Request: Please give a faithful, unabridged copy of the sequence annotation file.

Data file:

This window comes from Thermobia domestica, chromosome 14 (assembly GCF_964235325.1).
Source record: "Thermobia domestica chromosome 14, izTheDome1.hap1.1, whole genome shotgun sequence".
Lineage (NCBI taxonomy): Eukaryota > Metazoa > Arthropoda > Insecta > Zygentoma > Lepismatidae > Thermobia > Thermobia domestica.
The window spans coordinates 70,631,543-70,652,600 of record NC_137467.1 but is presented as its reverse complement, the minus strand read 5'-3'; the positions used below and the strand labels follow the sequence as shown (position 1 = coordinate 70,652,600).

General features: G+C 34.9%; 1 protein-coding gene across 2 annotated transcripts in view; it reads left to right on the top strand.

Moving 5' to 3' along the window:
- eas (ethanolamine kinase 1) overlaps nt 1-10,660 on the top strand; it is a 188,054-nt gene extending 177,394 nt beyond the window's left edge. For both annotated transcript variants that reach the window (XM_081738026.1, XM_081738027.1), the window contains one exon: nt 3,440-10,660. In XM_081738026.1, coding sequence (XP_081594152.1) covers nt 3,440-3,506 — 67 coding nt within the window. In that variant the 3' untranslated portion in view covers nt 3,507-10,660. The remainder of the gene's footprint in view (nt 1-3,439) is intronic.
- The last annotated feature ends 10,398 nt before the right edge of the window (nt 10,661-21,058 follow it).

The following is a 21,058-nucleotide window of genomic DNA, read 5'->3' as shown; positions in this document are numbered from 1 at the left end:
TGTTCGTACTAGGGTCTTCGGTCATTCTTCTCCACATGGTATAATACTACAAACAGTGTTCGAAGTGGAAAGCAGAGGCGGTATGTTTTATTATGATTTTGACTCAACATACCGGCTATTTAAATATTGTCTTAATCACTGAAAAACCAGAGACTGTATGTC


This window comes from Thermobia domestica, chromosome 14 (assembly GCF_964235325.1).
Source record: "Thermobia domestica chromosome 14, izTheDome1.hap1.1, whole genome shotgun sequence".
Lineage (NCBI taxonomy): Eukaryota > Metazoa > Arthropoda > Insecta > Zygentoma > Lepismatidae > Thermobia > Thermobia domestica.
The window spans coordinates 70,631,543-70,652,600 of record NC_137467.1 but is presented as its reverse complement, the minus strand read 5'-3'; the positions used below and the strand labels follow the sequence as shown (position 1 = coordinate 70,652,600).

General features: G+C 34.9%; 1 protein-coding gene across 2 annotated transcripts in view; it reads left to right on the top strand.

Moving 5' to 3' along the window:
- eas (ethanolamine kinase 1) overlaps nt 1-10,660 on the top strand; it is a 188,054-nt gene extending 177,394 nt beyond the window's left edge. For both annotated transcript variants that reach the window (XM_081738026.1, XM_081738027.1), the window contains one exon: nt 3,440-10,660. In XM_081738026.1, coding sequence (XP_081594152.1) covers nt 3,440-3,506 — 67 coding nt within the window. In that variant the 3' untranslated portion in view covers nt 3,507-10,660. The remainder of the gene's footprint in view (nt 1-3,439) is intronic.
- The last annotated feature ends 10,398 nt before the right edge of the window (nt 10,661-21,058 follow it).

The following is a 21,058-nucleotide window of genomic DNA, read 5'->3' as shown; positions in this document are numbered from 1 at the left end:
TGTTCGTACTAGGGTCTTCGGTCATTCTTCTCCACATGGTATAATACTACAAACAGTGTTCGAAGTGGAAAGCAGAGGCGGTATGTTTTATTATGATTTTGACTCAACATACCGGCTATTTAAATATTGTCTTAATCACTGAAAAACCAGAGACTGTATGTC